The Science Behind Pixar (originally called The Science of Pixar and sometimes called The Science Behind Pixar Exhibition) is a 10,000 square-foot touring exhibition which opened on June 28, 2015 at the Museum of Science in Boston, Massachusetts. On January 10, 2016, it started a national tour to other museums around the United States. In 2017, a copy of the exhibition was created for touring internationally.
The exhibition features 40 exhibit elements which demonstrate the production pipeline at Pixar. They are divided into eight sections, each one focusing on a step in the filmmaking process and using different films to illustrate said concept:
An interactive on facial rigs that allows visitors to animate Toy Story's Jessie.
Focused on the Cars films and the graphic design and paint finishes on each character with a projection mapping interactive allowing visitors to switch through different car styles.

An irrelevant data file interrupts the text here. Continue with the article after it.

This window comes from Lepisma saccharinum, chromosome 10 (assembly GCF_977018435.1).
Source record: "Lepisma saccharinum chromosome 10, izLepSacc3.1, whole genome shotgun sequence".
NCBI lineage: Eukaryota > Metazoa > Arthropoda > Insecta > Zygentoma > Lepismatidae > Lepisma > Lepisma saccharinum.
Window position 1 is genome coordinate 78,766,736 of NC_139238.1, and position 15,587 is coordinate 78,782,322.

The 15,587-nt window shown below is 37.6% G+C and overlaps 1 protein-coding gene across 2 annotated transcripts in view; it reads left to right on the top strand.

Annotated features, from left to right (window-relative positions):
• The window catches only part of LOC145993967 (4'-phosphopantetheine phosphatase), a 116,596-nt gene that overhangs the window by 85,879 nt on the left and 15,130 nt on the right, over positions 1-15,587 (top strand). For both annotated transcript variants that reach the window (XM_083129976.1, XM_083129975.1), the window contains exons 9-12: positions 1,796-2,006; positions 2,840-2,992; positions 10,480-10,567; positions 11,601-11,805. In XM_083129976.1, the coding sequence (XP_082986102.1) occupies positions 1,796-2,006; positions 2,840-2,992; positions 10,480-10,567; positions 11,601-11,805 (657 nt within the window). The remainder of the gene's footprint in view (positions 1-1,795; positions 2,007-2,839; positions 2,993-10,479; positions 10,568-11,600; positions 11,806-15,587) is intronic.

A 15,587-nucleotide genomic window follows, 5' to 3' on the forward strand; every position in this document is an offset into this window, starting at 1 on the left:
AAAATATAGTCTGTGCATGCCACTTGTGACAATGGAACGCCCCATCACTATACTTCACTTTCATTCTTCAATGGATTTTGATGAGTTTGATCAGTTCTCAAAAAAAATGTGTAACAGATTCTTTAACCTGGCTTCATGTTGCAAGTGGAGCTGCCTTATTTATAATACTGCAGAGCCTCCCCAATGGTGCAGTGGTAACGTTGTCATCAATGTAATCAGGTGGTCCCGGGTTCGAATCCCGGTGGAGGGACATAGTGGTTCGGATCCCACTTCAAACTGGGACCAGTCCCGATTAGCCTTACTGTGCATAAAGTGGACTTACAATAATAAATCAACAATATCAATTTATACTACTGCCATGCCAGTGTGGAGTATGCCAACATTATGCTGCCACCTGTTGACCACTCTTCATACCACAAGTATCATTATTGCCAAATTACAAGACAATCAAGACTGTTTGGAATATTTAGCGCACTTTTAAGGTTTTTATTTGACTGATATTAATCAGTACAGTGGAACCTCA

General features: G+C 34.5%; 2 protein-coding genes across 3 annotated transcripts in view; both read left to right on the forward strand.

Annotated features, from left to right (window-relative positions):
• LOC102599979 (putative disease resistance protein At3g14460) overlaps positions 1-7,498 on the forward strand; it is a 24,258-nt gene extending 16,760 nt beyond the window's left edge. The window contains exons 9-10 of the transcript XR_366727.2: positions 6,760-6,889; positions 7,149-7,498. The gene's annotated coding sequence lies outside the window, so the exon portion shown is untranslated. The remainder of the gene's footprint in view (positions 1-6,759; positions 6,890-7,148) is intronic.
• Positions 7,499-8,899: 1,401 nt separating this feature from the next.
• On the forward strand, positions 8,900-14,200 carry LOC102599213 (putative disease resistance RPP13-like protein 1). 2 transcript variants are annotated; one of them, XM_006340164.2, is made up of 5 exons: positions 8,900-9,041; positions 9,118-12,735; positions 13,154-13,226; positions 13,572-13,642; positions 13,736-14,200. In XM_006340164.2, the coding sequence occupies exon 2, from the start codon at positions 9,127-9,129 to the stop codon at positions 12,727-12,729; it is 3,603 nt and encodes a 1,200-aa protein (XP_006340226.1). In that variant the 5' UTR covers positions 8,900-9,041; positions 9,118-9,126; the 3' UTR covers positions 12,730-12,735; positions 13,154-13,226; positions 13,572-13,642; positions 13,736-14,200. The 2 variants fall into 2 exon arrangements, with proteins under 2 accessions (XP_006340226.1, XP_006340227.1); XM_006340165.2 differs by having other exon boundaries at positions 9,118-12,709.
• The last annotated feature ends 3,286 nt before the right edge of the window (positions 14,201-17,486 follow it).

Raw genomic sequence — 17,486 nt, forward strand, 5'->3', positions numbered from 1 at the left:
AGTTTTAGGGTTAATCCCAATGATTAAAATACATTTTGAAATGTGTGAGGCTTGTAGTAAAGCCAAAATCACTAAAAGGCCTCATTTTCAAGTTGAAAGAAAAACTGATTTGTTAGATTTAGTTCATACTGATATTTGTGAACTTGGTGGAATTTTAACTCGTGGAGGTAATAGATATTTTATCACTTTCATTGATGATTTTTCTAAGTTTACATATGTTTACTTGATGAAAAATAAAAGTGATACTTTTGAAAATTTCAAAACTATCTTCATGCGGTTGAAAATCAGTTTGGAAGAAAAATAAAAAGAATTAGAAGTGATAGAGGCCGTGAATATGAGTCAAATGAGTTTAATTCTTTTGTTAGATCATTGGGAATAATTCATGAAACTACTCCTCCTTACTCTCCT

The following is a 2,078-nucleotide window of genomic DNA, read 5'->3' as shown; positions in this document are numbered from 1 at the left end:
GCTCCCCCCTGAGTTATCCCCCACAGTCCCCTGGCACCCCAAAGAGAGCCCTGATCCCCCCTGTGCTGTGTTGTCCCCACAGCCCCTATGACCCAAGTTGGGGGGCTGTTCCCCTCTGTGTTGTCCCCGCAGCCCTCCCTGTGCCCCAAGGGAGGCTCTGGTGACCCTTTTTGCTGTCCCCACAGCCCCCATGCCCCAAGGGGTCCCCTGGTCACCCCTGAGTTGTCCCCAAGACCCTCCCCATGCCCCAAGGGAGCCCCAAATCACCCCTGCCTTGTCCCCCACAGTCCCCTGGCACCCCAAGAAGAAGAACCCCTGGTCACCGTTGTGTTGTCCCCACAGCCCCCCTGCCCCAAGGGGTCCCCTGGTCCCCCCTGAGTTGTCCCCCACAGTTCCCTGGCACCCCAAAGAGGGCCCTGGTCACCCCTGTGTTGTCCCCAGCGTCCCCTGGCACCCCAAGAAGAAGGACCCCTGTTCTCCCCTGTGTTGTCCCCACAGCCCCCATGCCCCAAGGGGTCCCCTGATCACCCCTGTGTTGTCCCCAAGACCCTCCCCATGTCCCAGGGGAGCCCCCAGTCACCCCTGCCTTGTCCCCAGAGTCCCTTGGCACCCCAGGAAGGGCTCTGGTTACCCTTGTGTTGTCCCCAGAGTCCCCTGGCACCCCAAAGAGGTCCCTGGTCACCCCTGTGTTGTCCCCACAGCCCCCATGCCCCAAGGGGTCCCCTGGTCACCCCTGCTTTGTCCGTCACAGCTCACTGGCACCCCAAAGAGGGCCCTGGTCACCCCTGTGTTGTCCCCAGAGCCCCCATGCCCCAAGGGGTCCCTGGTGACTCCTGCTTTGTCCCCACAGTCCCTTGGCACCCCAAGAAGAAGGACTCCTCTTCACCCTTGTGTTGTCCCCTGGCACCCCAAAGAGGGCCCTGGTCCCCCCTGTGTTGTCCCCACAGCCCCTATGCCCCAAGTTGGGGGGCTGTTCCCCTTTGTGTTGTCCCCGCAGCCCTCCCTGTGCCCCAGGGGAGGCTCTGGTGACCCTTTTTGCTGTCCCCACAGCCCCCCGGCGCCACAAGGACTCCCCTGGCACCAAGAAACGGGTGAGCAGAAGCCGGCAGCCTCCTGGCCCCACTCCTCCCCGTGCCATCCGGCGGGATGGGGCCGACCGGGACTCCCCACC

Sets & Cameras:
Focused around a large model of Ant Island from A Bug's Life, with an interactive camera and peek-in bubble windows to explore camera angles.
Exploration of animation and acting using The Incredibles as an primary example.
A stop motion interactive that allows visitors to bring Luxo Jr. to life.
Focused on the simulation techniques used to create Merida's mop of curly hair in Brave.
Focused around the lighting techniques to create the underwater worlds of the Finding Nemo films.
An interactive that allows visitors to experiment with different ways of lighting Carl's Living Room from Up.
Focused around Inside Out and the computational work that went into giving the Emotions their distinctive glowing forms.
Before entering the exhibit, visitors go into a theater to watch a five-minute introductory video. In the video, Pixar technical artist Fran Kalal and story artist Alex Woo briefly explain Pixar's production pipeline. It also features Pixar characters Mr. Ray and Roz greeting the visitors and providing them safety precautions for the theater. Roz appears again at the end of the video to say that she will miss the visitors once they leave the theater.
Human-sized statues of some of Pixar's characters appear throughout the exhibit as photo-opportunities and to mark different sections.